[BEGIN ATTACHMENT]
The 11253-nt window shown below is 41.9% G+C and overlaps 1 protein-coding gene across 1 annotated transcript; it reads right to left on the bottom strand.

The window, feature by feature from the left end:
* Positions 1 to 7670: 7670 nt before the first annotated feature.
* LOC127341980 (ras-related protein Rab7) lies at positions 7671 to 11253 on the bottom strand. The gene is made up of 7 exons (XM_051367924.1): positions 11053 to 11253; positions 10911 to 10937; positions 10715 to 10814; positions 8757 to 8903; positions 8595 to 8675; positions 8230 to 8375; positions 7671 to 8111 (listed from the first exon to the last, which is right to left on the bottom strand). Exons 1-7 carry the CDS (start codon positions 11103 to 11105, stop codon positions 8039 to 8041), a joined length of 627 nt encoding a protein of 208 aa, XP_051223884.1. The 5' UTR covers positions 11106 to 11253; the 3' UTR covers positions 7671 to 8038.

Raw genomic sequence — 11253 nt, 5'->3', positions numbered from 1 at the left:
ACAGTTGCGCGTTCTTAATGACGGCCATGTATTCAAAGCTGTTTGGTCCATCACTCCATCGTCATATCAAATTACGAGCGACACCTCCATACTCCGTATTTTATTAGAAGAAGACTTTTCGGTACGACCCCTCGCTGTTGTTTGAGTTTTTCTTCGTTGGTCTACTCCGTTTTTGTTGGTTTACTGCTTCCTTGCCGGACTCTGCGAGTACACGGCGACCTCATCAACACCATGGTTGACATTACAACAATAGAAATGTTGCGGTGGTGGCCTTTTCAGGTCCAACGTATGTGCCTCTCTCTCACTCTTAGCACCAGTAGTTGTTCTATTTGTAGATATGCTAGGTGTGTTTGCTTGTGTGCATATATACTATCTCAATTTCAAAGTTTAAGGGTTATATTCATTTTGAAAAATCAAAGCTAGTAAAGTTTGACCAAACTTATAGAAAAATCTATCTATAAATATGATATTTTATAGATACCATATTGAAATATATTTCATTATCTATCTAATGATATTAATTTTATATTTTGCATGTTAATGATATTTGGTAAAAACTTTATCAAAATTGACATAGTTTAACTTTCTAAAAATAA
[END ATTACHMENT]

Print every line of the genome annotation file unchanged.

The 11253-nt window shown below is 41.9% G+C and overlaps 1 protein-coding gene across 1 annotated transcript; it reads right to left on the bottom strand.

The window, feature by feature from the left end:
* Positions 1 to 7670: 7670 nt before the first annotated feature.
* LOC127341980 (ras-related protein Rab7) lies at positions 7671 to 11253 on the bottom strand. The gene is made up of 7 exons (XM_051367924.1): positions 11053 to 11253; positions 10911 to 10937; positions 10715 to 10814; positions 8757 to 8903; positions 8595 to 8675; positions 8230 to 8375; positions 7671 to 8111 (listed from the first exon to the last, which is right to left on the bottom strand). Exons 1-7 carry the CDS (start codon positions 11103 to 11105, stop codon positions 8039 to 8041), a joined length of 627 nt encoding a protein of 208 aa, XP_051223884.1. The 5' UTR covers positions 11106 to 11253; the 3' UTR covers positions 7671 to 8038.

Raw genomic sequence — 11253 nt, 5'->3', positions numbered from 1 at the left:
ACAGTTGCGCGTTCTTAATGACGGCCATGTATTCAAAGCTGTTTGGTCCATCACTCCATCGTCATATCAAATTACGAGCGACACCTCCATACTCCGTATTTTATTAGAAGAAGACTTTTCGGTACGACCCCTCGCTGTTGTTTGAGTTTTTCTTCGTTGGTCTACTCCGTTTTTGTTGGTTTACTGCTTCCTTGCCGGACTCTGCGAGTACACGGCGACCTCATCAACACCATGGTTGACATTACAACAATAGAAATGTTGCGGTGGTGGCCTTTTCAGGTCCAACGTATGTGCCTCTCTCTCACTCTTAGCACCAGTAGTTGTTCTATTTGTAGATATGCTAGGTGTGTTTGCTTGTGTGCATATATACTATCTCAATTTCAAAGTTTAAGGGTTATATTCATTTTGAAAAATCAAAGCTAGTAAAGTTTGACCAAACTTATAGAAAAATCTATCTATAAATATGATATTTTATAGATACCATATTGAAATATATTTCATTATCTATCTAATGATATTAATTTTATATTTTGCATGTTAATGATATTTGGTAAAAACTTTATCAAAATTGACATAGTTTAACTTTCTAAAAATAA